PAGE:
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Erythrocyte sedimentation rate

The erythrocyte sedimentation rate (ESR), also called a sedimentation rate, sed rate or 'Biernacki Reaction', is a non-specific measure of inflammation that is commonly used as a medical screening test.

To perform the test, anticoagulated blood is placed in an upright tube, known as a Westergren tube and the rate at which the red blood cells fall is measured and reported in mm/h.

When an inflammatory process is present, the high proportion of fibrinogen in the blood causes red blood cells to stick to each other. The red cells form stacks called 'rouleaux' which settle faster. Rouleaux formation can also occur in association with some lymphoproliferative disorders in which one or more immunoglobulins are secreted in high amounts. Rouleaux formation is however a physiological finding in some equidae and can be as such in felidae and suidae species, namely the horse, cat and pig respectively.

The ESR is increased by any cause or focus of inflammation. The ESR is decreased in sickle cell anemia, polycythemia, and congestive heart failure. The basal ESR is slightly higher in females.



This test was invented in 1897 by the Polish doctor Edmund Biernacki.[1] In 1918 the Swedish pathologist Robert Sanno Fåhræus declared the same and along with Alf Vilhelm Albertsson Westergren are eponymously remembered for the Fåhræus-Westergren test (in the UK, usually termed Westergren test),[2] which uses sodium citrate-anticoagulated specimens.[3]


Although it is frequently ordered, the erythrocyte sedimentation rate (ESR) is not a useful screening test. It is only useful for diagnosing three diseases: myeloma, temporal arteritis and polymyalgia rheumatica (in which it may exceed 100 mm/hour).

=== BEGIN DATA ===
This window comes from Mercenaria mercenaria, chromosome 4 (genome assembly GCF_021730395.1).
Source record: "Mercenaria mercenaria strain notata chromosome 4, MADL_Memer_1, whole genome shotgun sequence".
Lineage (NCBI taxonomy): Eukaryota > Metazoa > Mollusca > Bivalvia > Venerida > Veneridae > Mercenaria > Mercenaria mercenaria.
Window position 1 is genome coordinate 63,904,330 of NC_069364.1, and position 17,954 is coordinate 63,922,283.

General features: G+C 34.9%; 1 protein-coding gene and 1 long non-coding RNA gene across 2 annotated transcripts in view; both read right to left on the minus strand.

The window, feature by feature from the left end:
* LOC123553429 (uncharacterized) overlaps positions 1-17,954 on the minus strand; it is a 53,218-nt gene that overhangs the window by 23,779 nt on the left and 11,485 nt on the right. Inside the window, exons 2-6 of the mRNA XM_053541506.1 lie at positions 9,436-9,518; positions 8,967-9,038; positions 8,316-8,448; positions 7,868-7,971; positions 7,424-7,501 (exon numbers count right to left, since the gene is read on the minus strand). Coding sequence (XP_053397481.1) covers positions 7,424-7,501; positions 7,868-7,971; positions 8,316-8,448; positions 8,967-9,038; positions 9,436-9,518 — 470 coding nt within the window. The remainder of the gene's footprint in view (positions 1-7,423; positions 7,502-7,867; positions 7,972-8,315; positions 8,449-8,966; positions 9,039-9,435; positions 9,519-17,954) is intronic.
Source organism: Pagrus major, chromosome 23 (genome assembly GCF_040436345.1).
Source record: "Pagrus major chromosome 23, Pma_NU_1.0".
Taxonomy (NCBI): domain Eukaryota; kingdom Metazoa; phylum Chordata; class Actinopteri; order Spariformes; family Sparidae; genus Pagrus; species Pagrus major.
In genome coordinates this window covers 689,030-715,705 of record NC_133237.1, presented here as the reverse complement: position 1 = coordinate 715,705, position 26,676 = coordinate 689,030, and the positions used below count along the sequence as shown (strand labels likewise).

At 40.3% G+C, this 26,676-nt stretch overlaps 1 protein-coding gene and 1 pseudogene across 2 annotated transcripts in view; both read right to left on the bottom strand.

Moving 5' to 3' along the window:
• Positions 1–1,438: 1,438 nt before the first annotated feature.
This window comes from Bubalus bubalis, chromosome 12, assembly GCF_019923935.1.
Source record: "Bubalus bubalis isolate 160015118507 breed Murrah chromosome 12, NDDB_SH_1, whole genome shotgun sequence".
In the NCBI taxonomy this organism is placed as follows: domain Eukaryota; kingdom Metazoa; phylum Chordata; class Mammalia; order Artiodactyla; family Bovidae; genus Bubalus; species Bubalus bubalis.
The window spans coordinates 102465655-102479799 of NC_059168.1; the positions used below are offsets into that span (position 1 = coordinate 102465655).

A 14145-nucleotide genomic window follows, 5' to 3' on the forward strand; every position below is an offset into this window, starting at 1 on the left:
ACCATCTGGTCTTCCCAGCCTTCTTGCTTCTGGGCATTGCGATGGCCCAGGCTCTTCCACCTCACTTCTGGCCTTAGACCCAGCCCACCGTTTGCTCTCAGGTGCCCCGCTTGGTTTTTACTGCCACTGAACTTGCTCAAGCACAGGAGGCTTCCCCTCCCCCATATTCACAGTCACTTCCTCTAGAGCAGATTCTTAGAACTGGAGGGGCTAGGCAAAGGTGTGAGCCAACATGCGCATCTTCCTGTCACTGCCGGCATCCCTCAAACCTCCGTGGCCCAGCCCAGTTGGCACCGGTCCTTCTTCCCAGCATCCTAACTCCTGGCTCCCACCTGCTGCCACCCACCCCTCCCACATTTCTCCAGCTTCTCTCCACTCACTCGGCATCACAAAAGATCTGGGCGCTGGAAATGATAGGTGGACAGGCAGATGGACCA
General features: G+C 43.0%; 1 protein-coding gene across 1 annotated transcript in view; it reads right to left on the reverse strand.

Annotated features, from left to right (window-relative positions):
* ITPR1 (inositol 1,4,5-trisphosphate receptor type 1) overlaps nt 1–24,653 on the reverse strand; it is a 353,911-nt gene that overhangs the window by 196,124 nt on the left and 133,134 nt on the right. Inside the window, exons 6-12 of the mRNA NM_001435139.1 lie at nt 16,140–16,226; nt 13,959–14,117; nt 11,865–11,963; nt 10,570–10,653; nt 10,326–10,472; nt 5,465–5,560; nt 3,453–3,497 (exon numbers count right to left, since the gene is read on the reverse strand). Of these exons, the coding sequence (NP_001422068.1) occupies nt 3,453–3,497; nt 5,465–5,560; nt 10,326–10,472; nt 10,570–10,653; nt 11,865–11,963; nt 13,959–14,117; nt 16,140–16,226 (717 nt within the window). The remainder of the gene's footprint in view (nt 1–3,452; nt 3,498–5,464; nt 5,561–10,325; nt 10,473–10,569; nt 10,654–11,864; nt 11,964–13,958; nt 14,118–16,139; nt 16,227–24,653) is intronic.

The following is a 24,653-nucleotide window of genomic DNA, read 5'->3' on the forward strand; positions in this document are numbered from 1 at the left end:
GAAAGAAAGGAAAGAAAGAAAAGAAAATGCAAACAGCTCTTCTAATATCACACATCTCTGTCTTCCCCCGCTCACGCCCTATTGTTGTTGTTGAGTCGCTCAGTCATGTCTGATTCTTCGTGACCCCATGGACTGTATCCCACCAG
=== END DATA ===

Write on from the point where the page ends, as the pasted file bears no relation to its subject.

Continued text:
It is commonly used for a differential diagnosis for Kawasaki's Disease and it may be increased in some chronic infective conditions like tuberculosis and infective endocarditis. It is a component of the PDCAI, an index for assessment of severity of inflammatory bowel disease in children.

The clinical usefulness of erythrocyte sedimentation rate (ESR) is limited to monitoring the response to therapy in certain inflammatory diseases such as temporal arteritis, polymyalgia rheumatica and rheumatoid arthritis. It can also be used as a crude measure of response in Hodgkin's lymphoma. Additionally, ESR levels are used to define one of the several possible "adverse prognostic factors" in the staging of Hodgkin's lymphoma.

The use of the ESR as a screening test in asymptomatic persons is limited by its low sensitivity and specificity. When there is a moderate suspicion of disease, the ESR may have some value as a "sickness index."

An elevated ESR in the absence of other findings should NOT trigger an extensive laboratory or radiographic evaluation.

Normal Values

Note: mm/hr. = millimeters per hour.

Values are increased in states of anemia,[4] and in black populations.[5]


ESR reference ranges from a large study:[6]

(ESR 95% limits) Age (years)
20 55 90
Men 10 14 19
Women 15 21 23

As an alternative the following formula may be used to give predicted values for ESR based on age and gender:[7]

ESR (mm/hr) = \frac {Age (in\ years) + 10 (if\ female)}{2}


  • Newborn: 0 to 2 mm/hr.
  • Neonatal to puberty: 3 to 49 mm/hr.
  1. Newborn: 0-5 mm/hr.
  2. Neonatal to puberty: 0-15 mm/hr.

See also

This article is licensed under the GNU Free Documentation License. It uses material from the Wikipedia article "Erythrocyte_sedimentation_rate". A list of authors is available in Wikipedia.
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